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Nationality: Noun--Algerian(s); adjective--Algerian.
Population (July 2003 est.): 32,818,500.
Annual growth rate (2003 est.): 1.65%. Birth rate--21.94 births/1,000, population; death rate--5.09 deaths/1,000 population.
Ethnic groups: Arab-Berber 99%, European less than 1%.
Religions: Sunni Muslim (state religion) 99%, Christian and Jewish 1%. Languages: Arabic (official), French, Berber dialects.
Education: Literacy (definition--age 15 and over can read and write)--total population, 70%; male 78.8%, female 61% (2003 est.) Health (2003 est.): Infant mortality rate--37.74 deaths/1,000 live births. Life expectancy at birth--total population, 70.54 years; male 69.14 years, female 72.01 years.
Work force (2003): 9.5 million. Government--32%; agriculture--14%; construction and public works--10%; industry--13.4%; trade--14.6%, other--16%.
Unemployment rate (2003 est.): 27%.
Ninety-one percent of the Algerian population lives along the Mediterranean coast on 12% of the country's total land mass. Forty-five percent of the population is urban, and urbanization continues, despite government efforts to discourage migration to the cities. About 1.5 million nomads and semi-settled Bedouin still live in the Saharan area. According to the National Office of Statistics (ONS) the data for the year 2002 indicate that 75% of the Algerian population is below 30.
Nearly all Algerians are Muslim, of Arab, Berber, or mixed Arab-Berber stock. A mostly foreign Roman Catholic community of about 45,000 exists, as do very small Protestant and Jewish communities. As of July 2003, there were about 880 American citizens in the country, the majority of whom live and work in the oil/gas fields of the south.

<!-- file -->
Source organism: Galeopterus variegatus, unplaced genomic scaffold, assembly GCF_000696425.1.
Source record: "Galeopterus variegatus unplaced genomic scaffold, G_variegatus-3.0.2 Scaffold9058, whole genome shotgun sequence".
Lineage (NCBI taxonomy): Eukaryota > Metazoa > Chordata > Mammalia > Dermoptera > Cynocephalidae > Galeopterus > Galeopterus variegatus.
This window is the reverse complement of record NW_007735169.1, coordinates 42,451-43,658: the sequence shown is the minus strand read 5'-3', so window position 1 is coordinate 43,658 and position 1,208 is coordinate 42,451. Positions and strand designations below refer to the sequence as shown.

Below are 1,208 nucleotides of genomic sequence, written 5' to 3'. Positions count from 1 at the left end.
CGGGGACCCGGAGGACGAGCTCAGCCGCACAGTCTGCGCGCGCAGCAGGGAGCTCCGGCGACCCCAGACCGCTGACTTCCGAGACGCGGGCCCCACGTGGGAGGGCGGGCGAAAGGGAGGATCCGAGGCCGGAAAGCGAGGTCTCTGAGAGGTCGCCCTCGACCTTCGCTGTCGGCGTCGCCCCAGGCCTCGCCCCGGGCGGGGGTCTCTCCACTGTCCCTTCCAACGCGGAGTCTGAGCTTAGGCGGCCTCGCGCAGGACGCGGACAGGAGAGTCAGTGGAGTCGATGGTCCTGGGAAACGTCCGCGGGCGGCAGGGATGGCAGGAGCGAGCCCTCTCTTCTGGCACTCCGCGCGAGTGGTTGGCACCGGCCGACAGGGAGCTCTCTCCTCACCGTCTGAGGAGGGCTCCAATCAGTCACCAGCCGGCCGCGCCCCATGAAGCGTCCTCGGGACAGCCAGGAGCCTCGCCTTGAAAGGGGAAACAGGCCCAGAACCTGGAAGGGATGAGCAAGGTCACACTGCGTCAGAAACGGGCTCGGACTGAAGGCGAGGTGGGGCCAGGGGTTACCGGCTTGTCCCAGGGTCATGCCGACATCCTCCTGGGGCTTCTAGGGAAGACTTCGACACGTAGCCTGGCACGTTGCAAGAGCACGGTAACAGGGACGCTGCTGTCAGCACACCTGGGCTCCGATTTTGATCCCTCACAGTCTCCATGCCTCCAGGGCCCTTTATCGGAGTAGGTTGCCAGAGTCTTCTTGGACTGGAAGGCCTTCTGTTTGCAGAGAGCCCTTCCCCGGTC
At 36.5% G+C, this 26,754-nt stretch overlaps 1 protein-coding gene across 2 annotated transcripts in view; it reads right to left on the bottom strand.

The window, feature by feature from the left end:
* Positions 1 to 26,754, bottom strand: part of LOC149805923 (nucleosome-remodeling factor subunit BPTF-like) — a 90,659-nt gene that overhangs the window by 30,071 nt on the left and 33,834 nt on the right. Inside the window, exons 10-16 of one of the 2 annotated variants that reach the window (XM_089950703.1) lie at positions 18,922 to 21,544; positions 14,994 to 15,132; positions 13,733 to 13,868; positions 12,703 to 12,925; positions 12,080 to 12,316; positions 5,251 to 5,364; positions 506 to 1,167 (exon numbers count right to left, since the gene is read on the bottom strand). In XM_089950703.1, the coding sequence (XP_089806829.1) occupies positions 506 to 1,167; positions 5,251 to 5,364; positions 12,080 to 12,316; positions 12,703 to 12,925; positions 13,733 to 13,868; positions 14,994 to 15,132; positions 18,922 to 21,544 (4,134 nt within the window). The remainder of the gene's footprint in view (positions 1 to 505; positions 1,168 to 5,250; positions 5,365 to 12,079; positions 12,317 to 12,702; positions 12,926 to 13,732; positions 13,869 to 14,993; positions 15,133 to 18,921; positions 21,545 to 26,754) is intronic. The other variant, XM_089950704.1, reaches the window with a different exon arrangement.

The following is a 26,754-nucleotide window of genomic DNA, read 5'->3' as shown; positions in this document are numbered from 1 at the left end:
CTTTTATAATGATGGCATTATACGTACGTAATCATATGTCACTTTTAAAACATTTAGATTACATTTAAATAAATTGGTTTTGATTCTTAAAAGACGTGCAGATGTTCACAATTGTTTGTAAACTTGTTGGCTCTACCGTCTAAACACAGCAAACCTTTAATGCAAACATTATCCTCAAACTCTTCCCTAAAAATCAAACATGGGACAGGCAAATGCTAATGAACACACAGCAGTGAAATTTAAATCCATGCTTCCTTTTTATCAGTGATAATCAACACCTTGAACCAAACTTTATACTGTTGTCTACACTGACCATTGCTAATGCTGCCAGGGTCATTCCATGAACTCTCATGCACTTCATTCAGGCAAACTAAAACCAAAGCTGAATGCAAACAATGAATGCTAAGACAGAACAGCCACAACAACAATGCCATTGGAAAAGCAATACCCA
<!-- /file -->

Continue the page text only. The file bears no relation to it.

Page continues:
Algeria's educational system has grown dramatically since 1962; in the last 12 years, attendance has doubled to more than 5 million students. Education is free and compulsory to age 16. Despite government allocation of substantial educational resources, population pressures and a serious shortage of teachers have severely strained the system, as has terrorism attacks against the educational infrastructure during the 1990s. Modest numbers of Algerian students study abroad, primarily in Europe and Canada. In 2000, the government launched a major review of the country's educational system.
Housing and medicine continue to be pressing problems in Algeria. Failing infrastructure and the continued influx of people from rural to urban areas has overtaxed both systems. According to the UNDP, Algeria has one of the world's highest per housing unit occupancy rates for housing, and government officials have publicly stated that the country has an immediate shortfall of 1.5 million housing units.